Boston’s bike coordinator transition moves forward

Boston's new interim bike coordinator, Kristopher Carter.

As the city makes its way through the first month without Nicole Freedman leading Boston Bikes, there is good news about the prospects for her replacement and the long-term institutionalization of the bike behemoth she created.

At a meeting between key bike advocates, Mayor Thomas Menino, interim bike coordinator Kris Carter, Chief of Policy Michael Kineavy and Freedman late last month, Menino said he would move Nicole’s former bike coordinator position at the Boston Redevelopment Authority to the Mayor’s office, fund her Youth Cycling and Roll it Forward programs, and move forward on her dream of installing the city’s first true cycletracks this year.

The bike coordinator position will be posted soon, and advertised to a list of online and print publications targeted to professionals in the biking field. The Boston Cyclists Union, Livable Streets Alliance and the Boston Bikes Advisory Group, upon which a number of Bike Union and LivableStreets members sit, will also have a chance to review the top candidates.

It was clear during this discussion that the Mayor clearly understands that winning safer streets is as much a construction effort to improve the city’s infrastructure for biking as it is a cultural effort to make looking out for cyclist safety the norm among motorists. Menino also agreed that primary prevention of bike crashes in addition to encouraging helmet use was a good idea.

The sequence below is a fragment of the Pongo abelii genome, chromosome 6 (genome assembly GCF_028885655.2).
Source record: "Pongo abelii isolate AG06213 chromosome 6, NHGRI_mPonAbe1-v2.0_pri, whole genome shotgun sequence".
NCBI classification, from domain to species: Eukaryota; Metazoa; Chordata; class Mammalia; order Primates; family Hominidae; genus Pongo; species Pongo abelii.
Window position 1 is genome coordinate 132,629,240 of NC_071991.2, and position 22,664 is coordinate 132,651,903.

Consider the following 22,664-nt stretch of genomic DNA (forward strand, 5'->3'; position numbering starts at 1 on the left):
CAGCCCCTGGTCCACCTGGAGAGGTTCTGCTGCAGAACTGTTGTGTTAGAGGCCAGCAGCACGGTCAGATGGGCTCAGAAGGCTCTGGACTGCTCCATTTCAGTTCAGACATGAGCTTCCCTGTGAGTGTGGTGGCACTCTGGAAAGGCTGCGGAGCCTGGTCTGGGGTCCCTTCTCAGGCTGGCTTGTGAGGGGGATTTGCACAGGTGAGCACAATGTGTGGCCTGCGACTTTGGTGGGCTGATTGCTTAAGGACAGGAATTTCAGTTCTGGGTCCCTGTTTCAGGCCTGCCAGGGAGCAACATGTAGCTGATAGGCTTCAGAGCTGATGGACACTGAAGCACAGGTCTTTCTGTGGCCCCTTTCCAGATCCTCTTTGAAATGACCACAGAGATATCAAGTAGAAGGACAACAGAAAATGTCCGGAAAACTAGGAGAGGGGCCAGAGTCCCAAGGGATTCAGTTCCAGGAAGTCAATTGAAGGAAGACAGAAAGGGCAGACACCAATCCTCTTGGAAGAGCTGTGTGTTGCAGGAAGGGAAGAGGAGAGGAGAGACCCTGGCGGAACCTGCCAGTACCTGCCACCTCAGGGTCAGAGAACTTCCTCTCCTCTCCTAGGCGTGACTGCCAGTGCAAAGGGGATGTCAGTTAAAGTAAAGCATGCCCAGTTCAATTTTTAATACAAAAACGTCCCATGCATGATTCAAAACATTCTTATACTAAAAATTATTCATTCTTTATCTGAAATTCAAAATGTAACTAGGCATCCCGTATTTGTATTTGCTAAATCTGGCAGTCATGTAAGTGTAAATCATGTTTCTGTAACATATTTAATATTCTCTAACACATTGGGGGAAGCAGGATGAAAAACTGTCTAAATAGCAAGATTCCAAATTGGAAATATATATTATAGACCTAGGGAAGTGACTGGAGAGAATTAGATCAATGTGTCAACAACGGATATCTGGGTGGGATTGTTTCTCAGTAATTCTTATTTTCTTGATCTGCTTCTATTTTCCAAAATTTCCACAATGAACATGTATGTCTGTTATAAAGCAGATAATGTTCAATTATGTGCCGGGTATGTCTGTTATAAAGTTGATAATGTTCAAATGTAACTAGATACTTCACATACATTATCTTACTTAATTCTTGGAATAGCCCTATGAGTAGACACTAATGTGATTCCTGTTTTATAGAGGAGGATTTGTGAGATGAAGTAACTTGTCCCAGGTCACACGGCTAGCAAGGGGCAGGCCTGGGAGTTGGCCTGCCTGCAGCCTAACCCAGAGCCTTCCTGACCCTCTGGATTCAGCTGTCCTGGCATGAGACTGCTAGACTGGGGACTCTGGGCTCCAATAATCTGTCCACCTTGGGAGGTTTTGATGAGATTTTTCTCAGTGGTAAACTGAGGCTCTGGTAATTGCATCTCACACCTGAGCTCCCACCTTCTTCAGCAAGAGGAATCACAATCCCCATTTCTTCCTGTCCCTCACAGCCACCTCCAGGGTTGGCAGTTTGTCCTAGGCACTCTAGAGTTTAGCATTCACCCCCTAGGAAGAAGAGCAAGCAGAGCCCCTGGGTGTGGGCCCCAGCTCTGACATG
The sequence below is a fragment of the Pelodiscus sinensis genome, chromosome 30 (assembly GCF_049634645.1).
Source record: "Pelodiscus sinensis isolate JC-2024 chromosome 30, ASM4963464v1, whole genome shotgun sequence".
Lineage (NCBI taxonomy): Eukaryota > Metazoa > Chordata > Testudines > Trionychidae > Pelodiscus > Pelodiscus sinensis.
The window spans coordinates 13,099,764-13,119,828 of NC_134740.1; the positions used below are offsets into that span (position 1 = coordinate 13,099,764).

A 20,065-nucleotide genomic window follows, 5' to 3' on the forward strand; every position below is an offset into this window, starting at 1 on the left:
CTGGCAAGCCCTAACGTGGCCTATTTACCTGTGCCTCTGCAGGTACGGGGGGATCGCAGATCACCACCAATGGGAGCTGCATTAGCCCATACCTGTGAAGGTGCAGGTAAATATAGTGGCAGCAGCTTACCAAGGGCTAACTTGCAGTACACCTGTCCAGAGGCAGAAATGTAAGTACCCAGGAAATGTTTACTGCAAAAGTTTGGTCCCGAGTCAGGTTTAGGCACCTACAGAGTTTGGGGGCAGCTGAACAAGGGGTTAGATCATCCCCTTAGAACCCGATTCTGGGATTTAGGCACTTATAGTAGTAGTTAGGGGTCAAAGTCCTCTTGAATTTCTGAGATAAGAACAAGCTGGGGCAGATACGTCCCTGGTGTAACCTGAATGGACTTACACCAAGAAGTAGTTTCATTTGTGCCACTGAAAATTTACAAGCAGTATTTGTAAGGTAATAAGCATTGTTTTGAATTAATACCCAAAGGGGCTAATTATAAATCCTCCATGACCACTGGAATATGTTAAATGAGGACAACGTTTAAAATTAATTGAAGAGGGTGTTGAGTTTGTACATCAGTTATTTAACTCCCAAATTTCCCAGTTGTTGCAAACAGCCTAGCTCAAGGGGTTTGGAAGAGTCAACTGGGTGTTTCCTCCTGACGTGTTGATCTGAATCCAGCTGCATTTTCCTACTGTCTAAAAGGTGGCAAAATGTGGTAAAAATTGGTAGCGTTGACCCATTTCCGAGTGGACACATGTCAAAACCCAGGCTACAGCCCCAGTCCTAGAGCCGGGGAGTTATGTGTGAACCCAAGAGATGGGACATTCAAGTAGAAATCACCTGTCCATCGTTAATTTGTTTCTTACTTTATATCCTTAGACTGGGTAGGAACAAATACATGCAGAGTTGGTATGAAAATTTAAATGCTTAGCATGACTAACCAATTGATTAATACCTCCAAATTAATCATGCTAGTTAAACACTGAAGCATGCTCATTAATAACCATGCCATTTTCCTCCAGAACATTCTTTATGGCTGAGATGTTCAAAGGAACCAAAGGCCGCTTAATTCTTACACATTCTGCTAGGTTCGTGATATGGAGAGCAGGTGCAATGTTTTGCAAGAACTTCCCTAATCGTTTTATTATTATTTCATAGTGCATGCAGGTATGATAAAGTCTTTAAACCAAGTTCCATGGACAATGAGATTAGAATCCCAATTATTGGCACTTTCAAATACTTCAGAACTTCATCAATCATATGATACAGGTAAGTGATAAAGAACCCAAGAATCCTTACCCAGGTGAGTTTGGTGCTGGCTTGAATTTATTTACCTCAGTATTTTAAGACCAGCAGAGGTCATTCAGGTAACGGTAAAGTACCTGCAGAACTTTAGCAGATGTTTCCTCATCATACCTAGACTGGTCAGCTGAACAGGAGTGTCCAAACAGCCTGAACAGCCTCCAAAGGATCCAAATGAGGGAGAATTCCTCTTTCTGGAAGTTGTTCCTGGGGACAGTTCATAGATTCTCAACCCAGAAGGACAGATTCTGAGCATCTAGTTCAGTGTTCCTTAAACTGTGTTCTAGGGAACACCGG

Toward those ends, the Boston Cyclists Union and interim bike coordinator Kris Carter have embarked on a project to create a number of video PSA’s for social media and the city’s three public access TV channels. (If you have talent for this sort of thing, send us examples of your work! We’re always looking for new additions to the team.)

Carter has proven extremely capable with his handling of the South Boston Innovation District and other tasks for the mayor, and the advocates who know him feel he’s up to the new job. But as of yet he is still handling the district while trying to fill Freedman’s shoes. It would certainly be easier for him with a few of these other tasks taken off his plate. Nevertheless, all signs are promising and Menino and his administration deserve big thanks for the continued support of better biking.


  1. carol rankin on September 20, 2012 at 10:34 am

    I live in Boston and there is a VERY serious problem with cyclists who do not observe traffic signals.
    This should be enforced by the police, but it is not. It is a real safety issue for pedestrians, cyclists and motorists. Is your organization addressing this?
    Thank you!

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